Royal Caribbean International has closed bookings through early January. The goal? To reduce capacity as the nation — and the cruise industry — deals with an uptick in COVID cases.
“No Sailings Have Been Canceled”
It was readers of the Royal Caribbean Blog (which is not affiliated with the cruise line) who first noticed that certain sailings appeared to be closed for booking. By Wednesday evening, the line’s official Twitter feed — in responding to questions from a guest — confirmed the news and explained why.
Hi again! I got more info on this & wanted to update you. We did close bookings through early January to ensure guests who are already booked can enjoy even more space & peace of mind while onboard. No sailings or guests who currently hold reservations have been canceled. -Brit— Royal Caribbean (@RoyalCaribbean) December 22, 2021
“We did close bookings through early January,” tweeted a rep, “to ensure guests who are already booked can enjoy even more space and peace of mind while onboard.” The message went on to say that, “No sailings or guests who currently hold reservations have been canceled.”
While additional bookings for the sailings in question are closed, the line says that room changes and upgrades are still possible, based on availability.
Why This Is A Smart Move
When the cruise industry began sailing again after the extended shutdown, each line made it clear they were sailing at reduced capacity. But in the months since, as it has been proven that the newly-developed health and safety protocols were effective, lines have slowly been increasing the capacity at which they are sailing.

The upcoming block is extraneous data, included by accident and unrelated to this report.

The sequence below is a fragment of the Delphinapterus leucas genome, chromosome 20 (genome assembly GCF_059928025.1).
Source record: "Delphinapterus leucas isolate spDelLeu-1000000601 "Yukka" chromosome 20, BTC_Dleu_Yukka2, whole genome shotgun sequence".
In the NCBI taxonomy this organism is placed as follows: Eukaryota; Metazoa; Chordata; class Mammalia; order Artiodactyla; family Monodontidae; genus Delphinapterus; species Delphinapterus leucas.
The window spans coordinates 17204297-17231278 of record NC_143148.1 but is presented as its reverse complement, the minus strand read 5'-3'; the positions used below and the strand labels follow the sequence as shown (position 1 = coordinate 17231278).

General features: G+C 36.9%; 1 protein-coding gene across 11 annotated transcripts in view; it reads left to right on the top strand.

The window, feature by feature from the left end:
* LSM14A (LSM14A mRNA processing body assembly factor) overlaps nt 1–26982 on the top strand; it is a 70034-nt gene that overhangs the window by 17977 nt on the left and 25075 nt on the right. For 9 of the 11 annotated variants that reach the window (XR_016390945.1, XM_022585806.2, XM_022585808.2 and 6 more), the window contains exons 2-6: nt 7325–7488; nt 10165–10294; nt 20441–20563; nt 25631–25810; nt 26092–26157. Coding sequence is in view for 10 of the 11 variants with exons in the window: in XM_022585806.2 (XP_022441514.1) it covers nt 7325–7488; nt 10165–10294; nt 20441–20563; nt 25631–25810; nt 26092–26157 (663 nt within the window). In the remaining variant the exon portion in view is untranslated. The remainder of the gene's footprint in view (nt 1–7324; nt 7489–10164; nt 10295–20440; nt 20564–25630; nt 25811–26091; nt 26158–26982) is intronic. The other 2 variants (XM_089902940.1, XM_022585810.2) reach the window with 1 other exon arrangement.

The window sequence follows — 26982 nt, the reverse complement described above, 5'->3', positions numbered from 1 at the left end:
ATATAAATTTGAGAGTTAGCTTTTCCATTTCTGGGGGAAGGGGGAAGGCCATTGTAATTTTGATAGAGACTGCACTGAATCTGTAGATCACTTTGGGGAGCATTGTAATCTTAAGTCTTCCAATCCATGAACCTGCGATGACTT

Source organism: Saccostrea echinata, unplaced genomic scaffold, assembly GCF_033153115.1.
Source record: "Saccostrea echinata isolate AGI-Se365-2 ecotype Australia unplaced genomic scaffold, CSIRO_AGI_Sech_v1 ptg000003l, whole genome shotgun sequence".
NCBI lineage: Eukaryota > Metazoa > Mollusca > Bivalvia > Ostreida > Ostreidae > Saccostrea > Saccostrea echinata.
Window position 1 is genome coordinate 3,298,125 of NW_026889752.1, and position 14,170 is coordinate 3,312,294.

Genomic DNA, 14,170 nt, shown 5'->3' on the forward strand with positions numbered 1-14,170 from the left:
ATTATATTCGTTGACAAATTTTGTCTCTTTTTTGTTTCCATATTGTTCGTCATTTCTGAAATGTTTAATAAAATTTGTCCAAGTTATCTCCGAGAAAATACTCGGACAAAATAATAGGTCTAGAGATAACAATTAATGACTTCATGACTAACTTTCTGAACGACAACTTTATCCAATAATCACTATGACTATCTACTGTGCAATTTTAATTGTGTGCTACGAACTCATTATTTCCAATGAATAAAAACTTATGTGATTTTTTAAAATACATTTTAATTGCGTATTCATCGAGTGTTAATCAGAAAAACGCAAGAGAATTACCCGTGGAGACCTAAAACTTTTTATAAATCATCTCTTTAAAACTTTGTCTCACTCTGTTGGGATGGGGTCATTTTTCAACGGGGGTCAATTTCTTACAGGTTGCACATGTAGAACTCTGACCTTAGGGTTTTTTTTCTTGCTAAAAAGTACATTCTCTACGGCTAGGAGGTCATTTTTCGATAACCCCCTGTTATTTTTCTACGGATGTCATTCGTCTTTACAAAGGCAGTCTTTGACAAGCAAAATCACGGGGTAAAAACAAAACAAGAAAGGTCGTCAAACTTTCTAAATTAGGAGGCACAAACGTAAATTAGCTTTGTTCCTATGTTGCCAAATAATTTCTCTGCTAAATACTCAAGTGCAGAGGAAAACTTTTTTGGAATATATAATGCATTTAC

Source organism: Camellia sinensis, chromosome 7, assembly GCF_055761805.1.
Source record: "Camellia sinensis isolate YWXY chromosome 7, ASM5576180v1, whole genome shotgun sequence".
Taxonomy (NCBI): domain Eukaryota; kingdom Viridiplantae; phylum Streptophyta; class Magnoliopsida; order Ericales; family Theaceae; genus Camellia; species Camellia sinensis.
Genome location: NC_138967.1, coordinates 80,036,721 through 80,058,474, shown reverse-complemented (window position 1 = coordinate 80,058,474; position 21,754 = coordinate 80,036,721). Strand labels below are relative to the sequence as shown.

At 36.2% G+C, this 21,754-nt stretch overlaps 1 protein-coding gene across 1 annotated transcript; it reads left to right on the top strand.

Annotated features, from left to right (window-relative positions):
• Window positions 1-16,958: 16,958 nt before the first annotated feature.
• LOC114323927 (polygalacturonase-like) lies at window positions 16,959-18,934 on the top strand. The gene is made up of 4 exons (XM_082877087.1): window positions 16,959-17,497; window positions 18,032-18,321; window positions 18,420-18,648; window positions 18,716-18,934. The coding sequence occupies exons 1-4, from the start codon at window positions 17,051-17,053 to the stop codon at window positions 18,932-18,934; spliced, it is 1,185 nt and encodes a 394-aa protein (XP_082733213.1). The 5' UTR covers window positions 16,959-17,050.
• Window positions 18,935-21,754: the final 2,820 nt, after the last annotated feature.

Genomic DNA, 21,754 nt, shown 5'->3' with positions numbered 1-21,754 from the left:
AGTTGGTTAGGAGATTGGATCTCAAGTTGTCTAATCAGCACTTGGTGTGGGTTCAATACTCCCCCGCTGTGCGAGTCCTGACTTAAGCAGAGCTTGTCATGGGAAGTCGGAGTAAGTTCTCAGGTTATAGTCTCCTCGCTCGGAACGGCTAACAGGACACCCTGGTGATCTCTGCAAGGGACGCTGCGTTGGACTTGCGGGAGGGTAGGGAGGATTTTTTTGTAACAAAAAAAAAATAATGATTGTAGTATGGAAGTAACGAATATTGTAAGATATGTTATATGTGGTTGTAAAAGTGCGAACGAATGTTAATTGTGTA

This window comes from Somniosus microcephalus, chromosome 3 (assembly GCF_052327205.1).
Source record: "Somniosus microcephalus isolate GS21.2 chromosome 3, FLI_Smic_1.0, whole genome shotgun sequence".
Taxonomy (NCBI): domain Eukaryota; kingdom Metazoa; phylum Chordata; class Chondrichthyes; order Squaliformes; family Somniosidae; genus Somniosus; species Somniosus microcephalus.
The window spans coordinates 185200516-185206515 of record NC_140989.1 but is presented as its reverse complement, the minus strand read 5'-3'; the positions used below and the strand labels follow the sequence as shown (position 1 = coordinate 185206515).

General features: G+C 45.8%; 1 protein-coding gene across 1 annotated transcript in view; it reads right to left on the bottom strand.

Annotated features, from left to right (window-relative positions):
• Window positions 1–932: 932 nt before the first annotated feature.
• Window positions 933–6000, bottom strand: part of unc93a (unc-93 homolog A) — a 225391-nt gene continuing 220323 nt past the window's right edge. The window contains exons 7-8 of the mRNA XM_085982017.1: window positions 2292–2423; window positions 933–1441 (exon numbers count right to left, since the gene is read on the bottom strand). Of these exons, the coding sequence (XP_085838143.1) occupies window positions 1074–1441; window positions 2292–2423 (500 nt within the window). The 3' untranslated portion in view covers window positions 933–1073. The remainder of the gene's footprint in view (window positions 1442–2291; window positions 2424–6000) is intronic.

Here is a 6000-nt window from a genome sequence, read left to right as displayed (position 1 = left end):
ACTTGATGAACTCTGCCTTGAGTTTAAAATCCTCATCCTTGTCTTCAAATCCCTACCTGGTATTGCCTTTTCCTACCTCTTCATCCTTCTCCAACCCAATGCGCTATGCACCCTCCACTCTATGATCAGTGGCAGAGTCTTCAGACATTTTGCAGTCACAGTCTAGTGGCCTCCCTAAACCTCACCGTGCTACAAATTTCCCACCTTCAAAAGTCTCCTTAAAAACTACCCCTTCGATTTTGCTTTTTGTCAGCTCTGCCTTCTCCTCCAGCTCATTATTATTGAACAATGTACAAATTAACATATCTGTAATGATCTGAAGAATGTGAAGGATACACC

During a third-quarter earnings call, Royal Caribbean International CEO Michael Bayley reported that at least one ship, Freedom of the Seas, was sailing at approximately 85 percent capacity. And the plan at that time was to have all of the fleet’s ships at full capacity by the summer of 2022.
But that was before the recent increase in COVID cases in general and the Omicron variant in particular. This week, 55 passengers and crew members aboard Odyssey of the Seas tested positive despite being vaccinated. This came on the heels of 48 people testing positive aboard Symphony of the Seas.
Other cruise lines have also experienced outbreaks in recent weeks, including Norwegian Cruise Line’s Breakaway. In fact, a look at the color-coded chart the Centers for Disease Control and Prevention uses to track COVID cases shows that more than two dozen ships are currently listed with a Yellow status. According to the agency, this means that “the ship has met the threshold for CDC investigation.”
Across the cruise industry, health and safety protocols are being tightened. Several lines have banned smoking in casinos, and most have become more stringent regarding mask wearing while guests are indoors.
What remains to be seen is whether other cruise lines might follow in Royal Caribbean’s footsteps and decrease capacity in order to allow for more social distancing and, presumably, reducing the risk of outbreaks spreading.
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